Computational analysis of viscoelastic free surface flows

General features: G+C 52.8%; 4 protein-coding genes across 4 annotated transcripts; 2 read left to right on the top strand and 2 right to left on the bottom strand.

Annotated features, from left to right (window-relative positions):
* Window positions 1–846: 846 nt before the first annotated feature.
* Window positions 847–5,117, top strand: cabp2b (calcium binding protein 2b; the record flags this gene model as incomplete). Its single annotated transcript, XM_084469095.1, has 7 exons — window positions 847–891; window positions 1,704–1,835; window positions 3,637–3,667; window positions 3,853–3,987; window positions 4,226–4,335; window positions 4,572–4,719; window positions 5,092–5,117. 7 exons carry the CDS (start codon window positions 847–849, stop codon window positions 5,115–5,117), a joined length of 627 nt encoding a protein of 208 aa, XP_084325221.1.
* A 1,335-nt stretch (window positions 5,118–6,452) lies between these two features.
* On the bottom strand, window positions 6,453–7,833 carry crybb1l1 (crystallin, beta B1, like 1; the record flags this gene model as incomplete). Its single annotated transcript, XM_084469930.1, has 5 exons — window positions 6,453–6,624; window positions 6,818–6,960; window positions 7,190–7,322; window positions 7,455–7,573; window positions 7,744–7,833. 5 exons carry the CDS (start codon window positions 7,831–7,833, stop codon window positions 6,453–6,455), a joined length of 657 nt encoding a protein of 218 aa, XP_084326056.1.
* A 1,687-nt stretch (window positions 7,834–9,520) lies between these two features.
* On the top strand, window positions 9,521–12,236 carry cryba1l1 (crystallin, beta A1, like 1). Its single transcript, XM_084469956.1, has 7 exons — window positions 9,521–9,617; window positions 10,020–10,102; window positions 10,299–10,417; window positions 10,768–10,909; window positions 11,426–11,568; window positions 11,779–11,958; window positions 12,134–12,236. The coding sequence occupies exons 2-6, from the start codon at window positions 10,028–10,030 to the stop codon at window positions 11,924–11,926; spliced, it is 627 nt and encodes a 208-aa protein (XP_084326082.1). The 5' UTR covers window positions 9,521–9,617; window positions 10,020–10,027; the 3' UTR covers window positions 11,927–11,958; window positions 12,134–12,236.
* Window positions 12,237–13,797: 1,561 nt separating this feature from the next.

The demand for increasingly small and lightweight products require micro-scale components made of materials which are durable and light. Polymers have therefore become a popular choice since they can be used to produce materials which meet industrial requirements. Many of these polymers are viscoelastic fluids. The reduction in the sizes of components make physical experimentation difficult and costly. Therefore computational tools are being sought to replace old methods of testing. This research has been concerned with the development of a finite volume algorithm for viscoelastic flow which can be readily applied to real world applications. A major part of the research involved the implementation of the Oldroyd-B constitutive equations and associated solution methods, in the 3-D multi-physics software environment PHYSICA+. This provides an unstructured finite volume solution technique for viscoelastic flow. This algorithm is validated using the 4:1 planar contraction and results are reported. The developed viscoelastic algorithm has also been coupled with two interface tracking techniques one of which includes surface tension effects. These techniques are the Scalar Equation Algorithm (SEA) and the Level Set Method (LSM). With both techniques the algorithms are able to take into account flow effects from both fluids (ie. air and polymer) in a two-fluid system. The LSM technique maintains a sharp interface overcoming the smearing of the interface which generally affects interface tracking techniques on Eulerian fixed grids, for example SEA, and enables the curvature of the interface to be calculated accurately to implement surface tension effects. This integrated viscoelastic flow solver and free surface algorithm is then illustrated by predicting two industrial flow processes as used in the electronic packaging industry.